From the next post, very similar: The role of the evangelist is to lead people to saving faith in Jesus Christ and then to direct them to a fellowship of believers for instructions in living the full life of a Christian.

Once again, if "living the full life of a Christian" is necessary for salvation, then you have denied Faith Alone, and if that is not necessary for salvation then why instruct anyone in what is not going to save them?

Further, it may be how an Evangelical pastor views his mandate, but it is not biblical. This is what Christ instructed the Church to which, you say, you somewhat majically belong:

teach ye all nations; baptizing them in the name of the Father, and of the Son, and of the Holy Ghost. [20] Teaching them to observe all things whatsoever I have commanded you: and behold I am with you all days, even to the consummation of the world.

The Church is sent to teach observance of "all things commadned", and baptize. Sounds like teaching works, and celebrating sacraments to me.

6,396 posted on 01/01/2011 8:27:02 PM PST by annalex (
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To: boatbums
excellent question!

I answered that a few minutes ago and if you did not see the answer, it is a few posts of mine above.

6,397 posted on 01/01/2011 8:28:28 PM PST by annalex (
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To: count-your-change
Being cleansed from sin and being conceived without sin are two different things or did you not notice?

How are they different? In either case you have an end result that is clean. The difference is in the moment of the cleaning, but that is not indicated in the scripture you cite.

6,398 posted on 01/01/2011 8:33:30 PM PST by annalex (
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To: annalex; Gamecock
It is very good, on the othor hand, that Protestant pastors preach what the Bible teaches. One day they will all be Catholic then.

Or perhaps one day you will understand that they already WERE members of the "universal" body of Christ. Hopefully, you will be, too.

6,399 posted on 01/01/2011 8:42:20 PM PST by boatbums (God is ready to assume full responsibility for the life wholly yielded to him.)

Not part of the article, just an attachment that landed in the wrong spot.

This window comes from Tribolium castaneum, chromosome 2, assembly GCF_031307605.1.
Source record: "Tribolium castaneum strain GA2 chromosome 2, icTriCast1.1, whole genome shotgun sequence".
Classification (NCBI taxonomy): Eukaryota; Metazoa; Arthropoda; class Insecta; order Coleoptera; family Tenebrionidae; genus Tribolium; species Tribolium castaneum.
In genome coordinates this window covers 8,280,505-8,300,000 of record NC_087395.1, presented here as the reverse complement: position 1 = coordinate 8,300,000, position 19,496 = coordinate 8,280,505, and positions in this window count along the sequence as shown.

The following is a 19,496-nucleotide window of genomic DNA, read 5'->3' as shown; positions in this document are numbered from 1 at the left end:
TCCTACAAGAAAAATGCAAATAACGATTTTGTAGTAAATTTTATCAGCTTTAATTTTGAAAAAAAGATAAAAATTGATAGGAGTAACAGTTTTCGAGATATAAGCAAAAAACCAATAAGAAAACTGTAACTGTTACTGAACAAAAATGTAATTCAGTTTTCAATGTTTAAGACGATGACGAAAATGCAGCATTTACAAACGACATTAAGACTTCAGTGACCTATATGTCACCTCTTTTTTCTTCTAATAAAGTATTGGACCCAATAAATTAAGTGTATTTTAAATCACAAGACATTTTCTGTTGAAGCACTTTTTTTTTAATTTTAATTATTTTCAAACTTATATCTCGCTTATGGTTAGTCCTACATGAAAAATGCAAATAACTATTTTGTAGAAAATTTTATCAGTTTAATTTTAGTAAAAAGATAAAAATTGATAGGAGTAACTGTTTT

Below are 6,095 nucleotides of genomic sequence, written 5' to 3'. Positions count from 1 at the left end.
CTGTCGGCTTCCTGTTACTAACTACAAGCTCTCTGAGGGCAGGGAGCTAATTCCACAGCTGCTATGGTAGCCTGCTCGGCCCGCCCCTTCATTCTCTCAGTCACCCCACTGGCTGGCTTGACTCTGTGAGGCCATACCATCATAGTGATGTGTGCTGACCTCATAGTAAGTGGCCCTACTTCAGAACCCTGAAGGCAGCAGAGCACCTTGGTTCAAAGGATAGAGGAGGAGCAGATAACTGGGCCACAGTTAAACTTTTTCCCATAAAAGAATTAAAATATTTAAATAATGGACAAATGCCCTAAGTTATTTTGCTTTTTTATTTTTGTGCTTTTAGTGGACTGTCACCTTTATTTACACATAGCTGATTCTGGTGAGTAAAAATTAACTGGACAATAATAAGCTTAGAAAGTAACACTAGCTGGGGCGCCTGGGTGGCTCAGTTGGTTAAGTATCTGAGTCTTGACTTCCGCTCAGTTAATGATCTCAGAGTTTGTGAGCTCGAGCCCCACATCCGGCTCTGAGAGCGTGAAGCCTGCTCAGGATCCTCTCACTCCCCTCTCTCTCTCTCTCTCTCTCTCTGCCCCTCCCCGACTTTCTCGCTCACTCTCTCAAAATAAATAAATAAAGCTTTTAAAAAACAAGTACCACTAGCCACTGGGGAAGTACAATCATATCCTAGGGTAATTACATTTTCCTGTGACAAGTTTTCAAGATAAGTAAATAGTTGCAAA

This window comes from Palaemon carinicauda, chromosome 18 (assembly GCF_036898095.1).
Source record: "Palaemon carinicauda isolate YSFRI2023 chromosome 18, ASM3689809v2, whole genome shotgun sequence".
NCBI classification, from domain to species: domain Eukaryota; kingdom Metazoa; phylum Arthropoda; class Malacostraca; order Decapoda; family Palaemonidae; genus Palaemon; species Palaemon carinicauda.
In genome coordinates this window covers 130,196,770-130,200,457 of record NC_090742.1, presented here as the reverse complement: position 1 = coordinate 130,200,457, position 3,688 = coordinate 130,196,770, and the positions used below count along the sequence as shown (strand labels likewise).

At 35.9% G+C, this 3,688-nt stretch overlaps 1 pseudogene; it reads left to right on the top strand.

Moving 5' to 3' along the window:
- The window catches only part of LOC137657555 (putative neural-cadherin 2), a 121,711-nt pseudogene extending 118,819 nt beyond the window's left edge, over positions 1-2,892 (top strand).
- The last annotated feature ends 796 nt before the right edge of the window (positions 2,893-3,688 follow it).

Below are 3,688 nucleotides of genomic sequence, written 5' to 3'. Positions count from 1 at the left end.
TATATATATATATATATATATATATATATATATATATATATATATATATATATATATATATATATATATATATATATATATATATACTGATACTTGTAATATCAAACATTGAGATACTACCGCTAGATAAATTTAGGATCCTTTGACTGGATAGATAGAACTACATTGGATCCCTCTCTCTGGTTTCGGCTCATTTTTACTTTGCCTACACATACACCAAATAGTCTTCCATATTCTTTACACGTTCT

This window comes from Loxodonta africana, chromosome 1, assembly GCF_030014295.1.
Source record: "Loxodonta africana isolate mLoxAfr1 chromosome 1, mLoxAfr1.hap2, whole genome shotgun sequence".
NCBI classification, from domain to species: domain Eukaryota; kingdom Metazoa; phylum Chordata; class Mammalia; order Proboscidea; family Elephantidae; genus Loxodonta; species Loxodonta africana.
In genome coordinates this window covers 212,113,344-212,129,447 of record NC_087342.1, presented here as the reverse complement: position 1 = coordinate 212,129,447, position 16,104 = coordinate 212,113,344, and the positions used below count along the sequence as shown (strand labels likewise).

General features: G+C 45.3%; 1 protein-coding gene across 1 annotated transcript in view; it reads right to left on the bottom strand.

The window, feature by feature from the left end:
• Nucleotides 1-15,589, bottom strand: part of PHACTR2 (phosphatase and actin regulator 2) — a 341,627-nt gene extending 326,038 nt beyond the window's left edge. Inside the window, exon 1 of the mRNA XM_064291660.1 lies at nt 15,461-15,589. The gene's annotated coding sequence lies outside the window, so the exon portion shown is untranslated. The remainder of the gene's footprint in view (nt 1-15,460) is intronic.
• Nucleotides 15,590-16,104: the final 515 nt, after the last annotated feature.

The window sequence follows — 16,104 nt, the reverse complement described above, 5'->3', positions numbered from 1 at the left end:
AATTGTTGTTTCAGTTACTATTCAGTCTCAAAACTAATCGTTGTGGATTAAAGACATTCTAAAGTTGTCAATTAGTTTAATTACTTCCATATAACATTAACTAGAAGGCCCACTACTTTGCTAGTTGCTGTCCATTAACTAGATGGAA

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To: boatbums; The Theophilus; metmom; Dr. Eckleburg
What you have been convinced is the true church is simply a church that at one time was local (Rome), small and independent in it's hierarchy

Where did you get that? The Early Church (pre-Constantine) was far less centralized than the Roman Catholic Church is today, for reasons of being underground for most of its early life and the logisticsl impossibility of robust communication. These were local Churches in obedience to their bishops, and most important Churches were not even the Church in Rome. But they were all Catholic Chruches because they believed the same thing; when one or more Churches deviated in anything doctrinal, an apostle would write the letter to fix the problem, and after the passing on of the Apostles, a figure of inherited apostolic authority would do the correcting, or a Church Council would be held. This was nothing like the Protestant system os self-appointed pastors and divergent doctrines.

how is it that you can enjoy the liberty in Christ of practices of minor theological importance, yet deny that same liberty to others who are in Christ every much as you?

Again, where is it that I denied you following whatever practice you have? The problem the Protestants have -- all of them, whether they recognize it or not -- is that they do not obey the scripture because of the error that unites, them, the false doctrines of Faith Alone and Bible Alone. That I deny you because it is error and endangers your salvation gravely. That on top of that you are doctrinally diverse is merely a testimony to the absence of divine leadership, but you surely have the freedom to follow your consceinces, at least in the political sense.

6,400 posted on 01/01/2011 8:45:58 PM PST by annalex (